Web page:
Crown Minerals Act review gets under way

Press Release – New Zealand Government

The Government is asking New Zealanders for feedback on proposals to improve the legislation governing oil, gas and mineral permitting. Minister of Energy and Resources Phil Heatley today released a discussion paper outlining the proposed changes to …Hon Phil Heatley Minister of Energy and Resources

7 March 2012

Crown Minerals Act review gets under way

The Government is asking New Zealanders for feedback on proposals to improve the legislation governing oil, gas and mineral permitting.

Minister of Energy and Resources Phil Heatley today released a discussion paper outlining the proposed changes to the Crown Minerals Act 1991, and associated regulations and programmes.

“Energy and mineral resources are major export earners for New Zealand and there is huge potential for them to contribute even more to the economy,” he said.

“This review of the regulatory regime for Crown minerals is a key part of the Government’s work to ensure that we have legislation that allows these important industries to grow while responsibly managing health, safety and environmental matters.”

The Crown Minerals Act 1991 regime regulates how permits are allocated to prospect, explore for and mine oil, gas and minerals. It also establishes the royalty rate that companies pay to the Government over and above company tax. Royalties and tax revenue combined already account for over 40% of the profits from current oil and gas operations in New Zealand.

“This is all revenue that can go into better schools, hospitals and core infrastructure,” the Minister said.

Key proposals in the discussion paper include:

• developing a front-end process to ensure companies’ health, safety and environmental capabilities are well known as they enter the permitting process • ensuring regulatory efforts are proactive, co-ordinated and focus on operations that have the highest technical and geological complexity, and that generate the bulk of royalty income • developing a pragmatic, streamlined management regime for low-risk activities associated with minerals like industrial rocks and alluvial gold • improving dialogue between regulatory agencies, iwi and other important stakeholders, as it relates to the Crown Minerals Act regime.

“All submissions will be considered as part of the development of a Bill to amend the Act. The Bill is expected to be introduced and progress through Parliament this year. The public will have another chance to input at the select committee stage,” Mr Heatley said.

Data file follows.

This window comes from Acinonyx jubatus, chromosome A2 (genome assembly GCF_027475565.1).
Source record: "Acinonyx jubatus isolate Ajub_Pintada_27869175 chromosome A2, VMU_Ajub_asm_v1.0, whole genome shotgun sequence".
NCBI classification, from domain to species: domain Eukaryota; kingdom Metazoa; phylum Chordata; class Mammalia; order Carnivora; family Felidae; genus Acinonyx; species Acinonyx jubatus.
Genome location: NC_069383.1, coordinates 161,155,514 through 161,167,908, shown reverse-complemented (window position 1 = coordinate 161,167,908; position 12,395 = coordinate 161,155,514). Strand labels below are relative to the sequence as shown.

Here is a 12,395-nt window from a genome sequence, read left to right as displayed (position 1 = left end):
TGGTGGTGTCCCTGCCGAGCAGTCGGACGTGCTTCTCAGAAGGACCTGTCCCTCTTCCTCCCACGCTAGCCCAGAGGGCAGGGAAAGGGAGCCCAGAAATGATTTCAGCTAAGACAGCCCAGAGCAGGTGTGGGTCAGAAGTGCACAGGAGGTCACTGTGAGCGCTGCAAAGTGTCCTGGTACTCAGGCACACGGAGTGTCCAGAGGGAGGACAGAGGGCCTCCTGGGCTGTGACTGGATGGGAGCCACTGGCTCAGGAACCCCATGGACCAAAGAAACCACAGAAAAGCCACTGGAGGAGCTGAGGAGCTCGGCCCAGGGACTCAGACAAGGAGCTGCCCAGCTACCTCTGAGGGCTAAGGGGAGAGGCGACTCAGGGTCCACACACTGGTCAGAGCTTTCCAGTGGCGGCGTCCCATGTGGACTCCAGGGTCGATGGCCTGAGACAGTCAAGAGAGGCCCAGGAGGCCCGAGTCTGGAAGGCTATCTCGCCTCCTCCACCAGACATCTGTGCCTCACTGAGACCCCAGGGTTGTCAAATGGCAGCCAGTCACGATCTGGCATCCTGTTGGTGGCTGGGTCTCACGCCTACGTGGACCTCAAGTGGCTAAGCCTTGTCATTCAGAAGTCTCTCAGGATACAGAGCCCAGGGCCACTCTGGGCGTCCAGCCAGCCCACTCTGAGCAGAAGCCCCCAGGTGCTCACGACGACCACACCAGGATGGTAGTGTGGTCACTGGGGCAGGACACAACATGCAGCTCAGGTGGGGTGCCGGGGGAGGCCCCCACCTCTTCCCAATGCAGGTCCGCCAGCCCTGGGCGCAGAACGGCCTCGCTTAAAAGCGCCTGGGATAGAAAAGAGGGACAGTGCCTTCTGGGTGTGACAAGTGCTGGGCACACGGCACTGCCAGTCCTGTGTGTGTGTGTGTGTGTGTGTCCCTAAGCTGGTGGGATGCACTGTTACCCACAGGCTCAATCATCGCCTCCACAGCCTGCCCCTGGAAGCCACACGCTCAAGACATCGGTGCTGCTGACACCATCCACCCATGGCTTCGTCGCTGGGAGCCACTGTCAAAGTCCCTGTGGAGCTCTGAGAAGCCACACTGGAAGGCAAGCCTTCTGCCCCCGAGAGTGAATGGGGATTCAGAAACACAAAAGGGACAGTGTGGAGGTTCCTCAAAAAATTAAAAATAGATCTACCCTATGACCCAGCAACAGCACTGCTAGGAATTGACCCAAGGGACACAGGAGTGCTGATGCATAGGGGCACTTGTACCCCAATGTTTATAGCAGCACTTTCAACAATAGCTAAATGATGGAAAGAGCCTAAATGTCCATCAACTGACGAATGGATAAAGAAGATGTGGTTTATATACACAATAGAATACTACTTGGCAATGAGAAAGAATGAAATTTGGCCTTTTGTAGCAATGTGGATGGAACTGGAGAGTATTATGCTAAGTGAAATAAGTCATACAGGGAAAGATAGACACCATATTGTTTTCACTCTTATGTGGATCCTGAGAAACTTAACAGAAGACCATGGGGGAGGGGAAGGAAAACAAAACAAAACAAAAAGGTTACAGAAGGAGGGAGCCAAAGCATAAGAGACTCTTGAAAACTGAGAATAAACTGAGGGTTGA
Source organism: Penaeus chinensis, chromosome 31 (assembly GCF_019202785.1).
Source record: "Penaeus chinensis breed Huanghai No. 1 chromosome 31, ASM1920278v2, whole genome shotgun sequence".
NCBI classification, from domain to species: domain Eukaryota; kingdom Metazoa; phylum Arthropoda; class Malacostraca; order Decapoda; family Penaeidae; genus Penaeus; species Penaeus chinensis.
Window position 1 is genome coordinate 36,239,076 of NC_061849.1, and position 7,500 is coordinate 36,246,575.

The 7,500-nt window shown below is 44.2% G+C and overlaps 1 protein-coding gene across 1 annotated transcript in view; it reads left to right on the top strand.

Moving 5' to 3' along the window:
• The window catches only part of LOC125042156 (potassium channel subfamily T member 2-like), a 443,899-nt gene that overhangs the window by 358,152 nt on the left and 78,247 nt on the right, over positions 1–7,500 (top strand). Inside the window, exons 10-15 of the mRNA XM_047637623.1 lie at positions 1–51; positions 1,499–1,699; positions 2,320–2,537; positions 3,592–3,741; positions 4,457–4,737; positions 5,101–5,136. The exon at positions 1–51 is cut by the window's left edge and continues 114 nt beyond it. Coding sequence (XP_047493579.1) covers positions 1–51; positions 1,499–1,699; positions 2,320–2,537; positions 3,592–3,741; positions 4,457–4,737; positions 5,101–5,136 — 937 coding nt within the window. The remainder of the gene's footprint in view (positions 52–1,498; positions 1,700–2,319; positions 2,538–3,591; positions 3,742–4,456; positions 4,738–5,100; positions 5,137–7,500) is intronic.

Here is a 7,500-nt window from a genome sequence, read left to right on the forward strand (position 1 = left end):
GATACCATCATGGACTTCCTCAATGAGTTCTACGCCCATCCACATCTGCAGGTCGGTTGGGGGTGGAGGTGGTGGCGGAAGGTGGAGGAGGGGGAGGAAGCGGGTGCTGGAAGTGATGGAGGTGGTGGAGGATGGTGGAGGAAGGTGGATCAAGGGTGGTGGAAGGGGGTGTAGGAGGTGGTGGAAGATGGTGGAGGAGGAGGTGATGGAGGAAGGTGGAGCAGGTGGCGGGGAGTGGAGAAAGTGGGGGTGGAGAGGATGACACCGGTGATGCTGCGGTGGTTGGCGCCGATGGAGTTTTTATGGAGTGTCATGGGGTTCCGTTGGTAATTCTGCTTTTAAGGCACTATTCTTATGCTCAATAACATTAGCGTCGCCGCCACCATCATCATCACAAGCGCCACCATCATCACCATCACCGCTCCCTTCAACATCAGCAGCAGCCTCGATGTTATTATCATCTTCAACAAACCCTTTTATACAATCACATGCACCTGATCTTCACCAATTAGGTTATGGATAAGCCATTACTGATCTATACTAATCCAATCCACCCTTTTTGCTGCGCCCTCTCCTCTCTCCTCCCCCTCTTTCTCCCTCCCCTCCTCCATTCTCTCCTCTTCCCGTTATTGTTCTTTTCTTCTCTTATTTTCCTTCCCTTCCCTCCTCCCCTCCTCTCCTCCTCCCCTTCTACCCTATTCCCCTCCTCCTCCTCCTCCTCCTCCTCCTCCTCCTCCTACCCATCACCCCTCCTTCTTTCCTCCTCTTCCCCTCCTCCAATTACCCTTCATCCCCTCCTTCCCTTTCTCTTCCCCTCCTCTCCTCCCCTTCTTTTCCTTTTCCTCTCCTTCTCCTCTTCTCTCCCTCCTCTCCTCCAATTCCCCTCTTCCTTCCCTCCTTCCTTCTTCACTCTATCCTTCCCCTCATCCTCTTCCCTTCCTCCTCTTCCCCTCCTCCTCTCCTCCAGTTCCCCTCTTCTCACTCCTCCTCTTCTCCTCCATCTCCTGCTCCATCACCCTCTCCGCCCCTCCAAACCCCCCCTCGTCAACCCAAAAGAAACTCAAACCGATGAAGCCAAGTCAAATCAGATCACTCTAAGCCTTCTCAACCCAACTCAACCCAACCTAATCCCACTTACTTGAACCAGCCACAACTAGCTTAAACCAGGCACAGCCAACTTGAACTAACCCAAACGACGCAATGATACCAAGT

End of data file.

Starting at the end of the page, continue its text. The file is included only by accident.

“As the Bill goes through the House, new minerals programmes and regulations will be developed, and this will involve further public input.”

Background

The review is part of the Government’s commitment to robust, best-practice regulations for the development of petroleum and mineral resources.

The Government is taking care not to duplicate processes, so there are other reforms in hand which will affect wider elements of the regulatory framework for petroleum and minerals.

• The Exclusive Economic Zone and Continental Shelf (Environmental Effects) Bill: this Bill, which is currently before the House, sets up an environmental management regime in the exclusive economic zone and the continental shelf – the area beyond the 12 nautical mile limit of the territorial sea. The environmental effects of deepwater exploration for oil, gas and other minerals will be regulated under the EEZ Bill if passed. • Establishment of a High Hazards Unit within the Department of Labour: in August 2011, the Government announced that a dedicated unit of inspectors will oversee and regulate health and safety practices on oil and gas platforms, in geothermal installations, and mines, tunnels and quarries. • A targeted review of health and safety regulations that apply to well-drilling operations (onshore and offshore) and of the safety case regime that applies to offshore installations: this will also examine whether the safety case regime should be extended to onshore petroleum operations. • The Government’s response to the Royal Commission of Inquiry into the Pike River tragedy. • Maritime New Zealand’s recent review of oil spill preparedness. • The Ministry of Transport’s proposed review of minimum insurance requirements for offshore oil installations in the territorial sea and EEZ. • Inland Revenue’s review of the “specified minerals” tax regime.

The outcomes of the CMA review will be progressed in concert with these other processes, where possible, as an integrated package of reform.

This discussion paper builds on a previous discussion paper released for consultation in August 2010.

To read the latest discussion paper and other supporting materials, and to make a submission, visit the Ministry’s website here.

ENDS

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